Craig T. Albanese, MD, MBA

Publication Details

  • Minimal access portoenterostomy: Advantages and disadvantages of standard laparoscopic and robotic techniques JOURNAL OF LAPAROENDOSCOPIC & ADVANCED SURGICAL TECHNIQUES Dutta, S., Woo, R., Albanese, C. T. 2007; 17 (2): 258-264


    Minimal access portoenterostomy (Kasai procedure) for biliary atresia represents a technically challenging operation. The standard laparoscopic approach yields results comparable to the open technique. After an initial experience with standard laparoscopy, we assessed the potentially superior optics and dexterity of a surgical robotic system for performing portoenterostomy. We reviewed our experience with minimal access portoenterostomy to compare the relative advantages and disadvantages of standard laparoscopic and robotic approaches to biliary atresia.We reviewed the charts of all patients who underwent either laparoscopic or robotic portoenterostomy at our institution between October 2002 and October 2005. Outcome measures included the need to convert to laparotomy, complications, functional outcome expressed either as the direct bilirubin at most recent follow-up (> or = 3 months) or age at transplant, and density of adhesions at transplant. Surgeons' impressions of the two minimal access modalities were also reviewed.A total of 10 patients underwent minimal access portoenterostomy (7 standard laparoscopy; 3 robotic-assisted). Mean follow-up was 20 months (range, 1-36 months). There were no conversions to laparotomy and no intraoperative complications. There was one port site infection that resolved with antibiotics. Five patients (4 laparoscopic, 1 robotic) had progressed to transplantation at the time of follow-up. At transplant, one patient had mild adhesions and two had dense adhesions. Adhesions were not noted for 2 patients.We believe both surgical modalities are feasible from a technical point of view. However, the optical and dexterity advantages of the robotic system were offset by the large instrument size and lack of force feedback.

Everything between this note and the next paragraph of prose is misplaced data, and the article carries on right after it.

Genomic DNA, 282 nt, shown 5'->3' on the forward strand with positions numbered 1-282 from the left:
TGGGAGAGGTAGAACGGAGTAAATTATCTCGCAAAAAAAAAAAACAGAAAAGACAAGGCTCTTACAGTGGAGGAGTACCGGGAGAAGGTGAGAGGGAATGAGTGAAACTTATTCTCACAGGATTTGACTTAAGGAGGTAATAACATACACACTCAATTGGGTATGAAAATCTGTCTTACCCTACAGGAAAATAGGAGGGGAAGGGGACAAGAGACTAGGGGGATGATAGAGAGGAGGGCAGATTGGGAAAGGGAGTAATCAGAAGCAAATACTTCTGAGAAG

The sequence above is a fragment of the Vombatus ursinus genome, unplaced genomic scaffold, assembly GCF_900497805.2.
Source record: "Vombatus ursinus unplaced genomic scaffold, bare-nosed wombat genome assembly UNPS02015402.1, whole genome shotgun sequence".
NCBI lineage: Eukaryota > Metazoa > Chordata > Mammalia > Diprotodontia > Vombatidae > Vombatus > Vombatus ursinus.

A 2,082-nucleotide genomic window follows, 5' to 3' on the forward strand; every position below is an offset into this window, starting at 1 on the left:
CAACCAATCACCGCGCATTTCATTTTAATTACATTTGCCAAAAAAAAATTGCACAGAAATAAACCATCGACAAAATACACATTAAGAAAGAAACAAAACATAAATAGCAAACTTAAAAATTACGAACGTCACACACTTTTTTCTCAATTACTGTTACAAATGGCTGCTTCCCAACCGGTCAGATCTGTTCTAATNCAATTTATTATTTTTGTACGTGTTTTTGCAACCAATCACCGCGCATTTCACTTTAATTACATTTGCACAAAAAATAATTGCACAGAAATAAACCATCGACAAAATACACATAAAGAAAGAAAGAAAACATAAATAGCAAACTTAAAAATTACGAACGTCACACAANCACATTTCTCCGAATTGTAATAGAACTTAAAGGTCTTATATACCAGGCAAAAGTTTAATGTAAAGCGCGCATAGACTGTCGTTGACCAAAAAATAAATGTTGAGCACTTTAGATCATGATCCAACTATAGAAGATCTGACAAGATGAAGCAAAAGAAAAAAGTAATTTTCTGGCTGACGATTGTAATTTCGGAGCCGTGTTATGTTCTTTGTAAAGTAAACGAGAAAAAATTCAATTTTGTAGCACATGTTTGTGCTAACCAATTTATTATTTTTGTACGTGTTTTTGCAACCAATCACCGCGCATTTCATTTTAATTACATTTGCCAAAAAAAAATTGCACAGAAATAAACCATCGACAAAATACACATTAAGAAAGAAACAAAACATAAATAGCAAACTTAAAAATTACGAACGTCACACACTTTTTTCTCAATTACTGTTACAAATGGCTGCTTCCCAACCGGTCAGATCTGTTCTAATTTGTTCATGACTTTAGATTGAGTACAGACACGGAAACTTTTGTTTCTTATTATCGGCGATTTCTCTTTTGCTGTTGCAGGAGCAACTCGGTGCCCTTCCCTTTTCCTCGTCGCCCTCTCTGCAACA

View details for Web of Science ID 000246005000025

    View details for PubMedID 17484663

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